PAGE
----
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HMS Bounty Launch by Sunsanvil - Model Shipways - Scale 1:16 - First wooden ship build


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#1
Sunsanvil

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Well, I've finally had time to reset the modelling table and start this project. I feel very confident with the overall process but already have some wood related questions.

Here is my false keel:

image.jpeg

Sorry for the poor light. What l'm trying to show is that at the top edge (the one resting against the strait edge), is out of true by, litterally, 1mm (gap between it and the strait edge at the mid point). I have no idea if that's crazy unaceptable or within normal wood tolerances at this size and scale. The bottom edge is perfect. I've read about soaking and clamping parts such as this to strait edges etc but I really wonder if I mightn't make it worse rather than better.

The other starting question is on laminating the two keel halves.

image.jpeg

The instructions caution against using wood glue, suggesting instead CA/super glue but I'd rather not the later if possible. If one is judicious with the amount of wood glue, and weight it down against a perfectly flat surface, is there that much danger of warpage?

Also wondering if someone can suggest a good set of files? The ones I have now are too fine. Great for plastic, but no good for shaping wood.

Thanks all....
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#2
Elijah

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I'm not very experienced with wooden ships, I am working on my first, but I do prefer wood glue over CA. I don't know how to solve your keel problems, but someone will probably have an answer for you. Good luck!
-Elijah

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#3
CaptainSteve

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Hi, Sunsanvil. Just trying to address your questions. Firstly, the edge on the top of the central false keel should not matter at all. Ultimately, you will lift this whole frame (central keel piece with attached bulkhead formers) out. The frame is only used to give shape to your planking. 

 

As for your second query regarding the keel pieces ... personally, I used wood glue, also. Then I clamped the pieces down whilst the glue dried. If you are worried, then use the white wood glue. The yellow is probably stronger, but will also be thicker, and may add to any warpage.

 

Hope this helps you ... and I look forward to following your progress.


Edited by CaptainSteve, 16 September 2016 - 02:32 AM.

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CaptainSteve

 

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#4
Sunsanvil

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Thanks Cap'n.  I was inclined to just use the false keel as is but thought it best to ask.  It occurred to me though that it does mean the top of the center frame will be ever so slightly off kilter, probably by only 0.5mm, relative to the stem and stern, but on an 18" model made of wood which is going to change and shift over the course of the build anyway, perhaps a non issue?

 

As for CA, I actually like using it for certain things but a big long keel like that, to me, is asking for trouble: apply the thin CA without the two halves being perfectly perfectly flat and one might just end up locking in a warp. :)

 

Thinking ahead to the frames, it strikes me that, where they are all nicely marked for the sheer tabs/guides, would I not be wise to leave the sheer tabs off until after fairing of the frames?  They have to be faired past the tabs anyway and that would be a lot easier if the tabs weren't there at the time....


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#5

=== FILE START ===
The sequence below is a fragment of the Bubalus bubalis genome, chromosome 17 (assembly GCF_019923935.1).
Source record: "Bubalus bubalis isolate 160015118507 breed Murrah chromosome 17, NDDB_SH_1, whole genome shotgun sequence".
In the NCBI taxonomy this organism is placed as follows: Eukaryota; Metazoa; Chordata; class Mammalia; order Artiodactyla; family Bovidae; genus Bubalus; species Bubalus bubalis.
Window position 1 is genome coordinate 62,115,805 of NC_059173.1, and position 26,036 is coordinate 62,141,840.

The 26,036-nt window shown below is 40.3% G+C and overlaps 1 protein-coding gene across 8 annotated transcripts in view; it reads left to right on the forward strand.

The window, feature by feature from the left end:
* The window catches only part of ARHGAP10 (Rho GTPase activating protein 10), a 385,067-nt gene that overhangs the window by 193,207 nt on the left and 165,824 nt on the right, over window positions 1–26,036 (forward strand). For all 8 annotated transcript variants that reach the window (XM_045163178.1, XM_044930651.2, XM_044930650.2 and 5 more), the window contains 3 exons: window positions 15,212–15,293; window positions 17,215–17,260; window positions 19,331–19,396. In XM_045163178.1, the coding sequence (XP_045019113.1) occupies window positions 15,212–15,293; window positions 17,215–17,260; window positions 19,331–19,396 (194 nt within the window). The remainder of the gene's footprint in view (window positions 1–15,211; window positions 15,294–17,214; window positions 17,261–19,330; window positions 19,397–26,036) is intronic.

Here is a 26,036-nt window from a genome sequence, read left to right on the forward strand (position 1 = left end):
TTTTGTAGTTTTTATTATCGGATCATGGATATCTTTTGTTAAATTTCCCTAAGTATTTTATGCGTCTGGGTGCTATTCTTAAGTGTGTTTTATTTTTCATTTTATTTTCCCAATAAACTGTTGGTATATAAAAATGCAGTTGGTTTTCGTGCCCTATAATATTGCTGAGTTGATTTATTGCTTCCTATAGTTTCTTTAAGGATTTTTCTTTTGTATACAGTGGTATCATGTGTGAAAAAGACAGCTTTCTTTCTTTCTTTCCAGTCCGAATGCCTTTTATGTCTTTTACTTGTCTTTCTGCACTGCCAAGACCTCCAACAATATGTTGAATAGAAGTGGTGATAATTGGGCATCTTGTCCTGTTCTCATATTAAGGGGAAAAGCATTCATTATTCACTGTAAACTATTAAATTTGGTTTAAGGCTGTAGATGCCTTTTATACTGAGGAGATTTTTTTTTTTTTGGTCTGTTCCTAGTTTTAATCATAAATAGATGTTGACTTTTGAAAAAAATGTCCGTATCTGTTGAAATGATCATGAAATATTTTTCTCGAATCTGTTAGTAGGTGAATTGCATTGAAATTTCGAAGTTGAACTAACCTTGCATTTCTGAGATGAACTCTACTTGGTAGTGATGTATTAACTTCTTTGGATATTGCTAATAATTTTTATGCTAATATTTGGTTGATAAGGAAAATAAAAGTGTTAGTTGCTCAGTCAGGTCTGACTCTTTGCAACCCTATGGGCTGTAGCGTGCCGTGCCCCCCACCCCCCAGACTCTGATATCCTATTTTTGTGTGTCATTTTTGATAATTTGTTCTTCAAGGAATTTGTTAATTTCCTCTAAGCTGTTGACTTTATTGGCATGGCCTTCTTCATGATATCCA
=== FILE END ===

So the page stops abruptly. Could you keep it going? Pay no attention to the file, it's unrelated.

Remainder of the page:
CaptainSteve

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I faired the bulkheads before fitting the sheer tabs, too ... it just made more sense. I also thought it a good idea to add extra sheer tabs, but then removed them later, as they just got in the way.

 

Also, you may want to compare the stem-post from your kit against the plans. In my kit, the size of the cut-out for the pintles/gudgeons differed from one plan sheet ... but agreed with another. See here to see what I mean. My fix is here.

 

Thinking back to your false keel ... it probably would be a good idea to clamp the piece and press it as perfectly flat as you can. Even though your variance is only 1mm or so, it would help to align the bulkheads better if the keel was flat.


Edited by CaptainSteve, 16 September 2016 - 10:21 PM.

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CaptainSteve

 

Current Build:   USS Constitution (Model Shipways)

 

My BathTub:     Bounty Launch (Model Shipways)      Log:  Bounty Launch by CaptainSteve

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                        HMS Victory (Constructo)

 

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#6
Sunsanvil

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Finally getting back to this and have my building frame ready to assemble.  The instructions are very clear, in several places, that the shear tabs should face forward on molds 9-15 and rearward on 1-8.   But doing so means that the dotted fairing guide lines on 1-3 and 15 are on the wrong side.  Just short sighted design?

 

I've laminated the real keel and stem parts and scarf joined them.  Lines up perfect with the plans at the bow but I notice that the whole thing is shorter than what is on the plans by about 1/8".  The frame notches do not all line up with what is on the plans but do line up with molds on the false keel though so I'm thinking its the printout which is wrong....


Edited by Sunsanvil, 30 September 2016 - 04:18 PM.

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#7
CaptainSteve

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Half of your bulkheads will be meant to face the opposite direction so that the fairing will be correct. When it comes time to fit the ribs (frames), the sheer-tabs will help to prevent them from sliding off the faired bulkheads.

 

One idea would be to wax the lower edges of your bulkheads (after fairing) to ensure they do not stick to the frames.


Edited by CaptainSteve, 30 September 2016 - 09:23 PM.

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CaptainSteve

 

Current Build:   USS Constitution (Model Shipways)